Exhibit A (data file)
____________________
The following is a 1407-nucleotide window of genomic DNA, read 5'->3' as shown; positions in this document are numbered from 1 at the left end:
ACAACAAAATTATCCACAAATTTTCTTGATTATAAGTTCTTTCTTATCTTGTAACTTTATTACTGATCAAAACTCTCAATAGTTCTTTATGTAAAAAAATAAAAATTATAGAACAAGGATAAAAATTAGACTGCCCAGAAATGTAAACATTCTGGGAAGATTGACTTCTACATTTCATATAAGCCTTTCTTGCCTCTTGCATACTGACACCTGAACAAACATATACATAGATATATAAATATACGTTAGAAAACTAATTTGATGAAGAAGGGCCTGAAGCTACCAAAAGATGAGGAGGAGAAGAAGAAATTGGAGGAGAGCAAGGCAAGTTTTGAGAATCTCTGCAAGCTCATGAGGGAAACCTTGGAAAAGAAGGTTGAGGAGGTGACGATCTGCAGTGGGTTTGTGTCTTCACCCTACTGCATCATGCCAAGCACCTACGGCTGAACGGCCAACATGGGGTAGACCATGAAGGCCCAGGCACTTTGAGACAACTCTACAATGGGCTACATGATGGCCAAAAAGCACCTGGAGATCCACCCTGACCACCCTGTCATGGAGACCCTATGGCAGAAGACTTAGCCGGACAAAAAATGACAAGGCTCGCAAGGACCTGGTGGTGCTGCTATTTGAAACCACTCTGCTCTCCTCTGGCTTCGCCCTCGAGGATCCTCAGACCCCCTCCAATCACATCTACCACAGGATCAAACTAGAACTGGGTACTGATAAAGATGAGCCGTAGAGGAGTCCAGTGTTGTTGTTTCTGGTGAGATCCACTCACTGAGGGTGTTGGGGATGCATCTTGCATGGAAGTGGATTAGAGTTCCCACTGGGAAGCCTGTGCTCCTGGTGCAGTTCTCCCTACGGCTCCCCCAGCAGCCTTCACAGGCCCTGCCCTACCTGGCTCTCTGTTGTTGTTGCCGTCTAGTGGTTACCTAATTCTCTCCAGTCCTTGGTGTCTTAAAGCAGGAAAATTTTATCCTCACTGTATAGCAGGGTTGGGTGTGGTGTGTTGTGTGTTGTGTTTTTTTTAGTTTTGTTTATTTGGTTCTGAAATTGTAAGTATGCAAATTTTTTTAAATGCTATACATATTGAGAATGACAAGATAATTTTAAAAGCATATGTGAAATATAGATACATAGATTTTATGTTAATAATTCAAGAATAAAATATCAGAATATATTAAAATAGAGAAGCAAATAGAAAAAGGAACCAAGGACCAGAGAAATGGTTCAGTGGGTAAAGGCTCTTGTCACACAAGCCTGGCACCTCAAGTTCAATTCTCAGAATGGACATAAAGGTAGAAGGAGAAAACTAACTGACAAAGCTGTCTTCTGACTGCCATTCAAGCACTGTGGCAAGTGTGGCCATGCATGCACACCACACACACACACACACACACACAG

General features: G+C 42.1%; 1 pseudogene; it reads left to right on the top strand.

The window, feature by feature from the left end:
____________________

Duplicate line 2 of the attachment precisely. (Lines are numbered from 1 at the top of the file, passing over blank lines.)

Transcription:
ACAACAAAATTATCCACAAATTTTCTTGATTATAAGTTCTTTCTTATCTTGTAACTTTATTACTGATCAAAACTCTCAATAGTTCTTTATGTAAAAAAATAAAAATTATAGAACAAGGATAAAAATTAGACTGCCCAGAAATGTAAACATTCTGGGAAGATTGACTTCTACATTTCATATAAGCCTTTCTTGCCTCTTGCATACTGACACCTGAACAAACATATACATAGATATATAAATATACGTTAGAAAACTAATTTGATGAAGAAGGGCCTGAAGCTACCAAAAGATGAGGAGGAGAAGAAGAAATTGGAGGAGAGCAAGGCAAGTTTTGAGAATCTCTGCAAGCTCATGAGGGAAACCTTGGAAAAGAAGGTTGAGGAGGTGACGATCTGCAGTGGGTTTGTGTCTTCACCCTACTGCATCATGCCAAGCACCTACGGCTGAACGGCCAACATGGGGTAGACCATGAAGGCCCAGGCACTTTGAGACAACTCTACAATGGGCTACATGATGGCCAAAAAGCACCTGGAGATCCACCCTGACCACCCTGTCATGGAGACCCTATGGCAGAAGACTTAGCCGGACAAAAAATGACAAGGCTCGCAAGGACCTGGTGGTGCTGCTATTTGAAACCACTCTGCTCTCCTCTGGCTTCGCCCTCGAGGATCCTCAGACCCCCTCCAATCACATCTACCACAGGATCAAACTAGAACTGGGTACTGATAAAGATGAGCCGTAGAGGAGTCCAGTGTTGTTGTTTCTGGTGAGATCCACTCACTGAGGGTGTTGGGGATGCATCTTGCATGGAAGTGGATTAGAGTTCCCACTGGGAAGCCTGTGCTCCTGGTGCAGTTCTCCCTACGGCTCCCCCAGCAGCCTTCACAGGCCCTGCCCTACCTGGCTCTCTGTTGTTGTTGCCGTCTAGTGGTTACCTAATTCTCTCCAGTCCTTGGTGTCTTAAAGCAGGAAAATTTTATCCTCACTGTATAGCAGGGTTGGGTGTGGTGTGTTGTGTGTTGTGTTTTTTTTAGTTTTGTTTATTTGGTTCTGAAATTGTAAGTATGCAAATTTTTTTAAATGCTATACATATTGAGAATGACAAGATAATTTTAAAAGCATATGTGAAATATAGATACATAGATTTTATGTTAATAATTCAAGAATAAAATATCAGAATATATTAAAATAGAGAAGCAAATAGAAAAAGGAACCAAGGACCAGAGAAATGGTTCAGTGGGTAAAGGCTCTTGTCACACAAGCCTGGCACCTCAAGTTCAATTCTCAGAATGGACATAAAGGTAGAAGGAGAAAACTAACTGACAAAGCTGTCTTCTGACTGCCATTCAAGCACTGTGGCAAGTGTGGCCATGCATGCACACCACACACACACACACACACACACAG